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Vietnam needs new way of thinking about FDI   2010-11-25 - VNR 500

The Government of Vietnam once hoped that the foreign direct investment (FDI) in Vietnam will help improve the quality of the labour force and through technology transfer contribute to knowledge-building of Vietnamese enterprises. However, neither of the targets has been reached yet.

FDI – the bright part of the national economy

 

Statistics showed that by January 1, 2009, the number of foreign invested enterprises (FIEs) had reached 5625, accounting for only 2.7 percent of total number of enterprises in Vietnam. However, that sector has been making great contribution to the national economy.

Its ratio of contribution to GDP increased 2.5 times within 10 years, from 1995 to 2005 to 16 percent and even 18.33 percent in 2009.

The contribution of FIEs to the state budget also increased twofold within eight years, reaching 10.52 percent in 2008.

FIEs made a particularly large contribution toward the 1.5 times increase of the industrial production value in the whole national economy within 10 years, from 1996 to 2006. The sector has also created many jobs, accounting for 22.2 percent of total number of workers employed at enterprises.

The other side of the coin

The Government of Vietnam once hoped that the foreign direct investment (FDI) will help improve the quality of the labour force and through technology transfer contribute to knowledge-building of domestic enterprises. However, in both these areas, everything seems to go contrary to the expectations of policy makers

It is obvious that the majority of labour employed in the FDI sector are unskilled female workers. The number is overwhelming even the big FIEs, listed in VNR500 (the top 500 Vietnamese enterprises)
The average income of workers in the private sector remains modest. While the average income of workers in the state sector was 192 million dong per head in 2008, the figure was only 97.5 million dong for those in private sector.

Another big problem in the FIE labour force in is that the percentage of trained workers remains small. At a factory out of tens of thousands of workers, only tens workers would have attended training courses abroad. This said, these are usually only several weeks long.

It seems that foreign investors come to Vietnam to set up production bases, because they want to exploit the cheap and large labour force in the country, without seeing other advantages here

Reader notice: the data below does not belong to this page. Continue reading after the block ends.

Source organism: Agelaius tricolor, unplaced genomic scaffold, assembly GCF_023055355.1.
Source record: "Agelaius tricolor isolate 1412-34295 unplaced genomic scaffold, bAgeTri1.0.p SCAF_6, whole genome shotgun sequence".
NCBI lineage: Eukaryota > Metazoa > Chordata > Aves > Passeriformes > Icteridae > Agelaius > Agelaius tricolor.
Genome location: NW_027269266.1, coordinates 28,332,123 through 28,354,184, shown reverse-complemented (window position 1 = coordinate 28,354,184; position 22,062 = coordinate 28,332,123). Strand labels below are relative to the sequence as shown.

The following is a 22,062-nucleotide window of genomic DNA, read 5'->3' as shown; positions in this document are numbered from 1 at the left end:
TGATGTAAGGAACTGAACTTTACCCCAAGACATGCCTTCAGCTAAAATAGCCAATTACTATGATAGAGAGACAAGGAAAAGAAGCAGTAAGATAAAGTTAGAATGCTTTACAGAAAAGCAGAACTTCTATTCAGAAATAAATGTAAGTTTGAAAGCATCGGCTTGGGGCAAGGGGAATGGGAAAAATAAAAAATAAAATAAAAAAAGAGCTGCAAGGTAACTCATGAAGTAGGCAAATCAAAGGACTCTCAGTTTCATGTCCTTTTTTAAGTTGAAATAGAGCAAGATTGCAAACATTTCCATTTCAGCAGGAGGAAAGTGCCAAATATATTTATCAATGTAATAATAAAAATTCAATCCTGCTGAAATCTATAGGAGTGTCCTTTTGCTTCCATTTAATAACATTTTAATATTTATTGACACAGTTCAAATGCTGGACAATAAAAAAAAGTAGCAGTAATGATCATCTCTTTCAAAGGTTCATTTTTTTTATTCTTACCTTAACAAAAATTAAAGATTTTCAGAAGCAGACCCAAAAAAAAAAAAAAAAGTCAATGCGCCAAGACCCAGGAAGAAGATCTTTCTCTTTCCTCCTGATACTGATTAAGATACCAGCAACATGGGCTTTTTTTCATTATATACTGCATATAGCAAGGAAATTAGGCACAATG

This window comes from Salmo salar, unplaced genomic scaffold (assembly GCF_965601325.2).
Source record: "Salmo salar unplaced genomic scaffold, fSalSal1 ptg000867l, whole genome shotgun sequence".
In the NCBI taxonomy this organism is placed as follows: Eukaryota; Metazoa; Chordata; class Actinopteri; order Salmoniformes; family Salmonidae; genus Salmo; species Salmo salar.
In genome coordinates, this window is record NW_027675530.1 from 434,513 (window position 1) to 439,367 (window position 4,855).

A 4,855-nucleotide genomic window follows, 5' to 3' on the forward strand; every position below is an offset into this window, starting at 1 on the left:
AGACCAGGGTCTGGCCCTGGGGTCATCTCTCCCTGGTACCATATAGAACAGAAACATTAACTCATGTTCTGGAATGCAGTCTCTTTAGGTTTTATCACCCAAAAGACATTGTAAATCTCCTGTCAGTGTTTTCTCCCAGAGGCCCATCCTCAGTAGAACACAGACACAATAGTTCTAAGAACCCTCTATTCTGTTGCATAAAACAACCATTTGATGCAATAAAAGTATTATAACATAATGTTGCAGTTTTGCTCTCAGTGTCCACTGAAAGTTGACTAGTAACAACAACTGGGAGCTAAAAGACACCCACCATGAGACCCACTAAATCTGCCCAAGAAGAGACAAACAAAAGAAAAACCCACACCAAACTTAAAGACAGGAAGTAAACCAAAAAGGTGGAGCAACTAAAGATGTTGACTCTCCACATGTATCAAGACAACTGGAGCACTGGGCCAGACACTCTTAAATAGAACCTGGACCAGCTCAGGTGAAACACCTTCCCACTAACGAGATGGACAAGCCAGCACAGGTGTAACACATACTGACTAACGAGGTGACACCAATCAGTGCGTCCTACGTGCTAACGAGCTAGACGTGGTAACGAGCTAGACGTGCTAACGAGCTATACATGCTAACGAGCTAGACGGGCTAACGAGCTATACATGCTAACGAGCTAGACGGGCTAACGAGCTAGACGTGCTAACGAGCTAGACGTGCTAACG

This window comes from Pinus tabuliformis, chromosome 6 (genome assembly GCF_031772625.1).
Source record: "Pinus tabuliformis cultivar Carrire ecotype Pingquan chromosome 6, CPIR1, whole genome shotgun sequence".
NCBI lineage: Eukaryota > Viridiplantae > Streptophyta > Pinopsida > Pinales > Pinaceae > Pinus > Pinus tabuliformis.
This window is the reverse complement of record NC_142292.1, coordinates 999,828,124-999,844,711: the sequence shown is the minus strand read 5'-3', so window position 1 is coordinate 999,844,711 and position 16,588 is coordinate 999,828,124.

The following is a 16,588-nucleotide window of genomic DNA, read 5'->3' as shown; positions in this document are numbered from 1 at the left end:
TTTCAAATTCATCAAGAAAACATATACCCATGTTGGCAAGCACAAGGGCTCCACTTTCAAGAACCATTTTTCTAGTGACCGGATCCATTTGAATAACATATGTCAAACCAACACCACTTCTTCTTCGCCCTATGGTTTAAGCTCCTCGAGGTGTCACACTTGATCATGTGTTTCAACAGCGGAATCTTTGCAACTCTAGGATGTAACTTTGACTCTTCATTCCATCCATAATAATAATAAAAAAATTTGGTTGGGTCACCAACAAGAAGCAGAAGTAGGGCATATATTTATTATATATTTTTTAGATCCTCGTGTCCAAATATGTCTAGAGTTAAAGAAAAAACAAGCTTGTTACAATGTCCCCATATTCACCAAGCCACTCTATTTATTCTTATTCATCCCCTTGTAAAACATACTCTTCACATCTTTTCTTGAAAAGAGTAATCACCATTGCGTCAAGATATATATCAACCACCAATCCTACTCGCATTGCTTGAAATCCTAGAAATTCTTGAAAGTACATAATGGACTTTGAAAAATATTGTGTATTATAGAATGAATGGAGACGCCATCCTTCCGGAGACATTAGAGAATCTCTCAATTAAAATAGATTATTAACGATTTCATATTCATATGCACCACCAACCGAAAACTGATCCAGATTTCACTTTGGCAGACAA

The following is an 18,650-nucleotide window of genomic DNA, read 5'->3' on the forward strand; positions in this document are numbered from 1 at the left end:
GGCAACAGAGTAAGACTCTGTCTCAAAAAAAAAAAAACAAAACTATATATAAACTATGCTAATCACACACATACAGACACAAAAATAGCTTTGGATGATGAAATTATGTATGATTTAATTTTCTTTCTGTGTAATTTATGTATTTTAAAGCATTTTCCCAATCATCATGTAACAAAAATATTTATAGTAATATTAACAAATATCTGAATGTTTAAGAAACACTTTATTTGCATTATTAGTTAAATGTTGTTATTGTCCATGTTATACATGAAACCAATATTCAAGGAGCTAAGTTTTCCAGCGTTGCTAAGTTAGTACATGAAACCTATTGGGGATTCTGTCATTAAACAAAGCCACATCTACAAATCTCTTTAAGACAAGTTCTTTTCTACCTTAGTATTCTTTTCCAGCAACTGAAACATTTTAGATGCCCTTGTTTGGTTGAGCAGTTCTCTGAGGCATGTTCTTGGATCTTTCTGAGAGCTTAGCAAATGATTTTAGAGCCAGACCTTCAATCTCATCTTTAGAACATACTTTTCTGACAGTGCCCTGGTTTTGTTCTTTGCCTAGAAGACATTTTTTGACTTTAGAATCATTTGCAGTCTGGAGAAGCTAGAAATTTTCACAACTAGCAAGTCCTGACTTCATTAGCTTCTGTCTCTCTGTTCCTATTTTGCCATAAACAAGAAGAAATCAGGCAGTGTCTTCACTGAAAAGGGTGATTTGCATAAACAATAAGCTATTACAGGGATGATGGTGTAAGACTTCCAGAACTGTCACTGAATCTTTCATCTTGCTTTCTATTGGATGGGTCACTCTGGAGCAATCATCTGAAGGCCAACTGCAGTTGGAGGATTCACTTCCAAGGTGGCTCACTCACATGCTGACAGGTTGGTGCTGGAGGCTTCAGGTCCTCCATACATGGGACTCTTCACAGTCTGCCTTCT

Regarding the technology transfer, it is obvious that the number of technology transfer cases remains very limited. A recent survey on the efficiency of the FDI sector showed that in 2004-2009, the TFP indexes (total factor productivity) of the state, private and FDI sectors were 8.6, 3.1 and (minus) -17.6, respectively.

The TFP index is higher in the state sector, which shows that though it requires a lot of capital, it is much more efficient in terms of technology transfer

Meanwhile, the index is minus 17.6 for FDI, which means that in this economic sector, the growth depends on other factors, such as cheap workforce, not technology. Many surveys conducted by different institutions show that many production lines and equipments imported to Vietnam are in fact backward/outdated technologies.

Besides, in many cases, the equipments and machines used by FIEs were found as causing environmental pollution. However, as Vietnam continues offering incentives and laying ‘red carpet’ to welcome foreign investors, many FIEs still keep defying the business ethics and even violate the law.

Vietnam needs new way of thinking about FDI

Experts say it is now the right time for Vietnam to become choosier in selecting foreign investors. The licensing must be based on the common interest of the economy, and Vietnam should prioritise the projects which can bring knowledge and technology transfer.

It is now the right time for Vietnam to set the sustainable development as the top priority when calling for FDI.

Policy makers should set up the requirements on FIEs relating to the development of the human resource. For example, Vietnam can encourage enterprises to implement the plans to recruit and develop local human resources right when foreign investors apply for investment licenses.

It is also the right time for Vietnam to say “no” to the projects which cannot meet the requirements set by Vietnam‘s strategy for long-term sustainable development.



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